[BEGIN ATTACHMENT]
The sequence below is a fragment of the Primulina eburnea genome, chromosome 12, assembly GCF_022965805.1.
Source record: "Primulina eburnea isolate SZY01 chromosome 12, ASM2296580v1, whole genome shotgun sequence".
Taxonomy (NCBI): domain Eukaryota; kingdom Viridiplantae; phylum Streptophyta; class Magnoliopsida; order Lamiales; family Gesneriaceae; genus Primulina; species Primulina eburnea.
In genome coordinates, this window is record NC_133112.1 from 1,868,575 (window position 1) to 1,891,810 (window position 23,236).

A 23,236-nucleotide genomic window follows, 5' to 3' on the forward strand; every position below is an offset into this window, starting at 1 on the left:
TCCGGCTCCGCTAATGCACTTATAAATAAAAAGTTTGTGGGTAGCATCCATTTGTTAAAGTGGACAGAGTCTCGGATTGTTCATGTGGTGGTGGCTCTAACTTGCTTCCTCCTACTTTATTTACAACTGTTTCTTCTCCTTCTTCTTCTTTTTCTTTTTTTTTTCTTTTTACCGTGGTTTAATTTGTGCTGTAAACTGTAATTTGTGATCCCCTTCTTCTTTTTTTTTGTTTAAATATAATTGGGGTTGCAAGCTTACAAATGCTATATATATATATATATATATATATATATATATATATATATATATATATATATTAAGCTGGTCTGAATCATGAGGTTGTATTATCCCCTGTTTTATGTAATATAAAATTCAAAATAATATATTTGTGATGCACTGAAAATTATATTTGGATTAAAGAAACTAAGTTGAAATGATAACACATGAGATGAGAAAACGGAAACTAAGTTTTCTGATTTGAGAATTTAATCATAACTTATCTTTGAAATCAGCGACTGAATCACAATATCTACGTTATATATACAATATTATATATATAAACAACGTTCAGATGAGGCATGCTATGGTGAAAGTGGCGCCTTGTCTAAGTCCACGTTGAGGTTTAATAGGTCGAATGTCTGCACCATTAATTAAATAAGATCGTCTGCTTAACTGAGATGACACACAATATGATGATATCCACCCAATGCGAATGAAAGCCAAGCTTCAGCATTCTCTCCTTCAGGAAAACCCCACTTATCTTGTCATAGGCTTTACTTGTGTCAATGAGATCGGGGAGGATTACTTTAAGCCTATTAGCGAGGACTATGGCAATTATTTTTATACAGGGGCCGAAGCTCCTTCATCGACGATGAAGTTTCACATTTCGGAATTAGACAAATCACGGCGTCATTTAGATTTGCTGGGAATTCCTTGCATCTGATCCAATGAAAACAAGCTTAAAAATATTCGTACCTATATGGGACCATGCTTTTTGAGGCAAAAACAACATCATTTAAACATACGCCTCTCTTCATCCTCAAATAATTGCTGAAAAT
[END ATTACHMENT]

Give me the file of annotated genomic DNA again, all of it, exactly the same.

The sequence below is a fragment of the Primulina eburnea genome, chromosome 12, assembly GCF_022965805.1.
Source record: "Primulina eburnea isolate SZY01 chromosome 12, ASM2296580v1, whole genome shotgun sequence".
Taxonomy (NCBI): domain Eukaryota; kingdom Viridiplantae; phylum Streptophyta; class Magnoliopsida; order Lamiales; family Gesneriaceae; genus Primulina; species Primulina eburnea.
In genome coordinates, this window is record NC_133112.1 from 1,868,575 (window position 1) to 1,891,810 (window position 23,236).

A 23,236-nucleotide genomic window follows, 5' to 3' on the forward strand; every position below is an offset into this window, starting at 1 on the left:
TCCGGCTCCGCTAATGCACTTATAAATAAAAAGTTTGTGGGTAGCATCCATTTGTTAAAGTGGACAGAGTCTCGGATTGTTCATGTGGTGGTGGCTCTAACTTGCTTCCTCCTACTTTATTTACAACTGTTTCTTCTCCTTCTTCTTCTTTTTCTTTTTTTTTTCTTTTTACCGTGGTTTAATTTGTGCTGTAAACTGTAATTTGTGATCCCCTTCTTCTTTTTTTTTGTTTAAATATAATTGGGGTTGCAAGCTTACAAATGCTATATATATATATATATATATATATATATATATATATATATATATATATATATTAAGCTGGTCTGAATCATGAGGTTGTATTATCCCCTGTTTTATGTAATATAAAATTCAAAATAATATATTTGTGATGCACTGAAAATTATATTTGGATTAAAGAAACTAAGTTGAAATGATAACACATGAGATGAGAAAACGGAAACTAAGTTTTCTGATTTGAGAATTTAATCATAACTTATCTTTGAAATCAGCGACTGAATCACAATATCTACGTTATATATACAATATTATATATATAAACAACGTTCAGATGAGGCATGCTATGGTGAAAGTGGCGCCTTGTCTAAGTCCACGTTGAGGTTTAATAGGTCGAATGTCTGCACCATTAATTAAATAAGATCGTCTGCTTAACTGAGATGACACACAATATGATGATATCCACCCAATGCGAATGAAAGCCAAGCTTCAGCATTCTCTCCTTCAGGAAAACCCCACTTATCTTGTCATAGGCTTTACTTGTGTCAATGAGATCGGGGAGGATTACTTTAAGCCTATTAGCGAGGACTATGGCAATTATTTTTATACAGGGGCCGAAGCTCCTTCATCGACGATGAAGTTTCACATTTCGGAATTAGACAAATCACGGCGTCATTTAGATTTGCTGGGAATTCCTTGCATCTGATCCAATGAAAACAAGCTTAAAAATATTCGTACCTATATGGGACCATGCTTTTTGAGGCAAAAACAACATCATTTAAACATACGCCTCTCTTCATCCTCAAATAATTGCTGAAAAT